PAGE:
R.R. Reno is editor of First Things.

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Nelson Caves on Abortion Funding

From First Thoughts

I had hoped that my senator, Ben Nelson from Nebraska, would stand up for the sanctity of life.  His vote turned out to be decisive for moving the health care legislation forward in the Senate, and it looked as though he would hold out for something like the Stupak amendment to the Senate . . . . Continue Reading »

Re: When Heroes Wore Khakis

From First Thoughts

Whoa, wait a minute Joe . I think there’s a lot more going on in the Dockers ad that marketers trying to bring back trouser creases. I read this ad as a body blow to Baby-Boomer culture—casual Fridays, sloppily dressed professionals, sixty-year olds with sagging guts in blue jeans. And . . . . Continue Reading »

Stephen Toulmin, 1922-2009

From First Thoughts

Stephen Toulmin died earlier this month . He was a leader of the generation that come of age after World War II and made its way out of the wilderness of logical positivism. An enemy of arid rationalism and the foolish belief in the omni-competence of science, his work did a great deal to revive in . . . . Continue Reading »

A Parody of Modern Subjectivism

From First Thoughts

In the latest issue of the Fellowship of Catholic Scholars Quarterly , Father Thomas Weinandy, O.F.M. dissects a feeble effusion of what passes for theological progressivism these days from the pen of Terrance Tilley. Tilley is a professor of theology at Fordham and an old warhorse of the American . . . . Continue Reading »

America in Bronze

From Web Exclusives

Augustus Saint-Gaudens was the Walt Whitman of American sculpture. Born in Dublin in 1848 to a French father and Irish mother and soon brought to the New York as an infant, Saint-Gaudens embodied the emerging fresh vitality of a country then entering a period of explosive industrial growth. Too young to serve in the Civil War, Saint-Gaudens came of age in the warm glow of Union victory and the ascendant sense that America was a nation destined to serve the noble purposes of humanity… . Continue Reading »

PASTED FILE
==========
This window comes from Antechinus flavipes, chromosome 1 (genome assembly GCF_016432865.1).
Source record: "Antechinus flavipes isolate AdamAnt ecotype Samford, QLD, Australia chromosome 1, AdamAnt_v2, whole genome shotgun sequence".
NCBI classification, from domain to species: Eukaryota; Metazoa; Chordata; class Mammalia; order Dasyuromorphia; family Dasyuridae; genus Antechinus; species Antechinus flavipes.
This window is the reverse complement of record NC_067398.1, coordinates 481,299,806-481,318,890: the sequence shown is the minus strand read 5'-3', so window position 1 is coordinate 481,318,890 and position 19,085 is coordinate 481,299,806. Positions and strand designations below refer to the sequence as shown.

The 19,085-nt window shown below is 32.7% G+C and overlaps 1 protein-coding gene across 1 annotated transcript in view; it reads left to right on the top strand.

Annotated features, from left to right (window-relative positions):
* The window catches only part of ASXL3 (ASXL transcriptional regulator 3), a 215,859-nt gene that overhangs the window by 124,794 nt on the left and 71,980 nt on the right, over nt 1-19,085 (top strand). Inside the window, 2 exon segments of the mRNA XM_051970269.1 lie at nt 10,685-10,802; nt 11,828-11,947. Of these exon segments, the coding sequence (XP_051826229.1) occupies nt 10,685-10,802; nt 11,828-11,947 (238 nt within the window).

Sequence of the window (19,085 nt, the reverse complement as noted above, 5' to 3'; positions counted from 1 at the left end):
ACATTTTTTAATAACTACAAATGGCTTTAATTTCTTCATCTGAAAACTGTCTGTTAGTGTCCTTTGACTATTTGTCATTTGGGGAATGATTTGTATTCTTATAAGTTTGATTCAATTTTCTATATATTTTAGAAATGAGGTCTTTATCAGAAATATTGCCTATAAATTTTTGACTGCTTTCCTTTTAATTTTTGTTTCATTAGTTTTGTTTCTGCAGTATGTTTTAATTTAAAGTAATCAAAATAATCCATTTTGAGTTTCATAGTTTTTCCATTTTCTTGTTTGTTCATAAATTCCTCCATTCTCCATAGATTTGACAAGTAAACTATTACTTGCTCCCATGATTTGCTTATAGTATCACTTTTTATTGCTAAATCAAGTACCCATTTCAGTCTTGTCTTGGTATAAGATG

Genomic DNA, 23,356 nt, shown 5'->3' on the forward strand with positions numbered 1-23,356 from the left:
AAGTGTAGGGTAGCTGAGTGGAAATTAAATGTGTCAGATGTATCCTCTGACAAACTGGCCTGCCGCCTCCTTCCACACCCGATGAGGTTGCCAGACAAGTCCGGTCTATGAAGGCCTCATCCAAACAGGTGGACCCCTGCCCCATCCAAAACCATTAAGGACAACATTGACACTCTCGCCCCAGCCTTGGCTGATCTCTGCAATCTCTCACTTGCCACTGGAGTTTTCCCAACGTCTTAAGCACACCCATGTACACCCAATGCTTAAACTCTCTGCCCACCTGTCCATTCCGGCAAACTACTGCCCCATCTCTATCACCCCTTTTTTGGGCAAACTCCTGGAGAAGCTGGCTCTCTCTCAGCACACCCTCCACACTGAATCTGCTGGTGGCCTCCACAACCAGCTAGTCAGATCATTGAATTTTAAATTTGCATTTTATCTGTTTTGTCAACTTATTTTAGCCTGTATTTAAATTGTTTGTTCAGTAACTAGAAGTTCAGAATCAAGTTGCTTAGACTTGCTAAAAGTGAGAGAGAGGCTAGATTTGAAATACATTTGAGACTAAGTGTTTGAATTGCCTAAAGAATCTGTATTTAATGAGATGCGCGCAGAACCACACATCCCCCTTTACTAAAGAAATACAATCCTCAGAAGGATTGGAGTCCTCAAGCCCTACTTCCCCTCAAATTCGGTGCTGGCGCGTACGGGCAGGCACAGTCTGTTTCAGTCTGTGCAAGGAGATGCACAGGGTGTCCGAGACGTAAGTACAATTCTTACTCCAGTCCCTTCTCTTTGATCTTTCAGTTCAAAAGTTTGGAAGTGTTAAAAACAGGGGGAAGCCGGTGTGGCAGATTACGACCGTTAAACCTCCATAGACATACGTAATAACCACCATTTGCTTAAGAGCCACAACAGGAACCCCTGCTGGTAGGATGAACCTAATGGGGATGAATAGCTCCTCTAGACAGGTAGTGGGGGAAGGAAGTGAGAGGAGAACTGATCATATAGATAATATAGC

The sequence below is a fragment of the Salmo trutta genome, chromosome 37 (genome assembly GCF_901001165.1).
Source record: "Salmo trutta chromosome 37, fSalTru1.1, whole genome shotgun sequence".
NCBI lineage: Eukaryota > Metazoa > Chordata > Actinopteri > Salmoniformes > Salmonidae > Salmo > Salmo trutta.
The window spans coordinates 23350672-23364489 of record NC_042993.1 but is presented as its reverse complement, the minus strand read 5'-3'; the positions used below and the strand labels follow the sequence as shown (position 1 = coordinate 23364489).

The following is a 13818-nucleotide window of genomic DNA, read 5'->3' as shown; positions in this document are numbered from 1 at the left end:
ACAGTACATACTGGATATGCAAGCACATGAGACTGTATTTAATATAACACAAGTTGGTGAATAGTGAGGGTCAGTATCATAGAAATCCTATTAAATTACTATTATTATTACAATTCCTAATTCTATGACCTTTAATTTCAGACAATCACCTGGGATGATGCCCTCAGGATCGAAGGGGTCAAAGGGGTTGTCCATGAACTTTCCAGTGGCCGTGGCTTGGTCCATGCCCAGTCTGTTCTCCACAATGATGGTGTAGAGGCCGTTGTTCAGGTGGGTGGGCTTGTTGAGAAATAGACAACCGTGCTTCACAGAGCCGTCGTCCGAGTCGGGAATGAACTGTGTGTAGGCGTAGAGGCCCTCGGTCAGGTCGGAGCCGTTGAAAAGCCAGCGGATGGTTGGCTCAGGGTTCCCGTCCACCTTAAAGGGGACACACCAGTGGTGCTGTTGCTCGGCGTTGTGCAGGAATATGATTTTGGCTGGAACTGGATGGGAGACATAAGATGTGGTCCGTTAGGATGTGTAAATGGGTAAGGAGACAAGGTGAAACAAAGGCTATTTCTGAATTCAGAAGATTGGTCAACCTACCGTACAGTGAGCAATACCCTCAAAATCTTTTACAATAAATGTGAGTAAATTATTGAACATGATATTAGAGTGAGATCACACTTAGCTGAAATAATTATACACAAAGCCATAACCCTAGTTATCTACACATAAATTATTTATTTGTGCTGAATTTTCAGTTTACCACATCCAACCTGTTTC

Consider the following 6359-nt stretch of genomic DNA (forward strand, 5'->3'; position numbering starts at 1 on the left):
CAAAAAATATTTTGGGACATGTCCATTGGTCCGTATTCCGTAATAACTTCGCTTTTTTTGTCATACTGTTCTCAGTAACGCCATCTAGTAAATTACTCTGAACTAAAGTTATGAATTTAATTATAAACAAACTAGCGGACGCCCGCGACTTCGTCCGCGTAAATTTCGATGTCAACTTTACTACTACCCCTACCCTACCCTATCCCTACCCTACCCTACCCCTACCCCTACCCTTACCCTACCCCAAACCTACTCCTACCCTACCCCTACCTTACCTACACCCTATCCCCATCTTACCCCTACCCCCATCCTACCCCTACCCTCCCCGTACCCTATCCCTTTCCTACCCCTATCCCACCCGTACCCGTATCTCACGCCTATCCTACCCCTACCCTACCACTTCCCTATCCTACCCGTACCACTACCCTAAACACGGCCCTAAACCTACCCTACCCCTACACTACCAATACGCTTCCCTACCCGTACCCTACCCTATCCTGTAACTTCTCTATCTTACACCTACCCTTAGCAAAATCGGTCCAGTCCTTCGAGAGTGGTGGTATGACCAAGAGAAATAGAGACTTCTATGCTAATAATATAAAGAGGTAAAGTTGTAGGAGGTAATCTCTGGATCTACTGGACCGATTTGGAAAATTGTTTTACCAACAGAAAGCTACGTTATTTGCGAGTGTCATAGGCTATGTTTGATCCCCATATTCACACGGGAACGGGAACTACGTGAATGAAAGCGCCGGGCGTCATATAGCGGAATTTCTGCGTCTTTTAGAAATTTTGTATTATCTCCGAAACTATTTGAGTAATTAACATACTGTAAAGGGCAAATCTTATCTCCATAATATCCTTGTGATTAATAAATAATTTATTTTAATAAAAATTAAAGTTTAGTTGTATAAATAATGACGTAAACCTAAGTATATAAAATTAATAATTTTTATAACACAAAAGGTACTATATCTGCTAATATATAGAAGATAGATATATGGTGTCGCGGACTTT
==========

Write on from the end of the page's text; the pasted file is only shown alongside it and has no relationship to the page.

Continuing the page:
A 2009 Ranking of Graduate Programs in Theology

From Web Exclusives

A few years ago, I made a crude and impressionistic ranking of graduate programs in theology in North America. Recently, I mused in a more general way about what makes for a really good program in theology, and, in response, a couple of friends asked me if my old opinions still hold true. It’s a good question, and one I’ll try to answer… . Continue Reading »

The Agony of Mainline Protestantism

From Web Exclusives

This summer the Evangelical Lutheran Church in America (ELCA) held their biennial Churchwide Assembly. As is so often the case with American Christianity, the headline grabbing issue was sex. The Assembly didn’t exactly affirm or endorse homosexuality, but, after agreeing to disagree about the moral significance of homosexual relationships, it opened up the possibility for same-sex blessings and homosexual clergy… . Continue Reading »

Marriage, Morality, and Culture

From Web Exclusives

The tide is going out. Words like fornication have a musty, antiquated ring. Unwed mothers no longer suffer social stigma. Divorce has become common. The large, complicated human reality of sexual desire, mating, romance, and childrearing no longer finds itself ruled by elaborate and widely accepted social norms. And now, of course, we are in the midst of a drive toward same-sex marriage… . Continue Reading »